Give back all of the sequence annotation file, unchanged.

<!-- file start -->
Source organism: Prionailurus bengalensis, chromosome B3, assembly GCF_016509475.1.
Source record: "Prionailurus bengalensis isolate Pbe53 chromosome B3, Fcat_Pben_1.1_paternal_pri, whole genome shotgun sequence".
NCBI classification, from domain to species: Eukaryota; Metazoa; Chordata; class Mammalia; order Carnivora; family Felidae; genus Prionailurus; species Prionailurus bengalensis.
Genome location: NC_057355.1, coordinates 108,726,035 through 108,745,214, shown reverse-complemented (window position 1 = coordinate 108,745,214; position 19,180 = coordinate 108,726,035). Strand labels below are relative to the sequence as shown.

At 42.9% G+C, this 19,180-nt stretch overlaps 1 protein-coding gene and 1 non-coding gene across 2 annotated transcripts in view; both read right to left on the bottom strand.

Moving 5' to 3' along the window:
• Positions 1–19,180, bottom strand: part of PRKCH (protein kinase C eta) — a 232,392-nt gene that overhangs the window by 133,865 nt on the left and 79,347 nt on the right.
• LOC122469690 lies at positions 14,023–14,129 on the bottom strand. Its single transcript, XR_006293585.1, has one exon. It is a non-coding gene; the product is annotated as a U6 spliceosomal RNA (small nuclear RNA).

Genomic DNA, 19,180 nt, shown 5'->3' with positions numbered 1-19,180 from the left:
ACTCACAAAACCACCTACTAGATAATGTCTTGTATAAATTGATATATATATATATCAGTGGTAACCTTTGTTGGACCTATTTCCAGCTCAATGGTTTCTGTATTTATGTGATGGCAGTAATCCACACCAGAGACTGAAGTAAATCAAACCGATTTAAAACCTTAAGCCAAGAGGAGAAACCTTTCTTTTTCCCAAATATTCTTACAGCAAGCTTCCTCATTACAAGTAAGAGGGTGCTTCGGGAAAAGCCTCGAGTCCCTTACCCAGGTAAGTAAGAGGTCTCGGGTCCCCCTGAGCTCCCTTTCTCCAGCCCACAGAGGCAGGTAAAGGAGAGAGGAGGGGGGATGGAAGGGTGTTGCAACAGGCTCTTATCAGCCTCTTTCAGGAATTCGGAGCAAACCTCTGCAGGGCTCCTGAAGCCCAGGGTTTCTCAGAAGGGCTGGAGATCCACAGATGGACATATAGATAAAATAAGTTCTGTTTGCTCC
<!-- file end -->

Source organism: Prionailurus bengalensis, chromosome B3, assembly GCF_016509475.1.
Source record: "Prionailurus bengalensis isolate Pbe53 chromosome B3, Fcat_Pben_1.1_paternal_pri, whole genome shotgun sequence".
NCBI classification, from domain to species: Eukaryota; Metazoa; Chordata; class Mammalia; order Carnivora; family Felidae; genus Prionailurus; species Prionailurus bengalensis.
Genome location: NC_057355.1, coordinates 108,726,035 through 108,745,214, shown reverse-complemented (window position 1 = coordinate 108,745,214; position 19,180 = coordinate 108,726,035). Strand labels below are relative to the sequence as shown.

At 42.9% G+C, this 19,180-nt stretch overlaps 1 protein-coding gene and 1 non-coding gene across 2 annotated transcripts in view; both read right to left on the bottom strand.

Moving 5' to 3' along the window:
• Positions 1–19,180, bottom strand: part of PRKCH (protein kinase C eta) — a 232,392-nt gene that overhangs the window by 133,865 nt on the left and 79,347 nt on the right.
• LOC122469690 lies at positions 14,023–14,129 on the bottom strand. Its single transcript, XR_006293585.1, has one exon. It is a non-coding gene; the product is annotated as a U6 spliceosomal RNA (small nuclear RNA).

Genomic DNA, 19,180 nt, shown 5'->3' with positions numbered 1-19,180 from the left:
ACTCACAAAACCACCTACTAGATAATGTCTTGTATAAATTGATATATATATATATCAGTGGTAACCTTTGTTGGACCTATTTCCAGCTCAATGGTTTCTGTATTTATGTGATGGCAGTAATCCACACCAGAGACTGAAGTAAATCAAACCGATTTAAAACCTTAAGCCAAGAGGAGAAACCTTTCTTTTTCCCAAATATTCTTACAGCAAGCTTCCTCATTACAAGTAAGAGGGTGCTTCGGGAAAAGCCTCGAGTCCCTTACCCAGGTAAGTAAGAGGTCTCGGGTCCCCCTGAGCTCCCTTTCTCCAGCCCACAGAGGCAGGTAAAGGAGAGAGGAGGGGGGATGGAAGGGTGTTGCAACAGGCTCTTATCAGCCTCTTTCAGGAATTCGGAGCAAACCTCTGCAGGGCTCCTGAAGCCCAGGGTTTCTCAGAAGGGCTGGAGATCCACAGATGGACATATAGATAAAATAAGTTCTGTTTGCTCC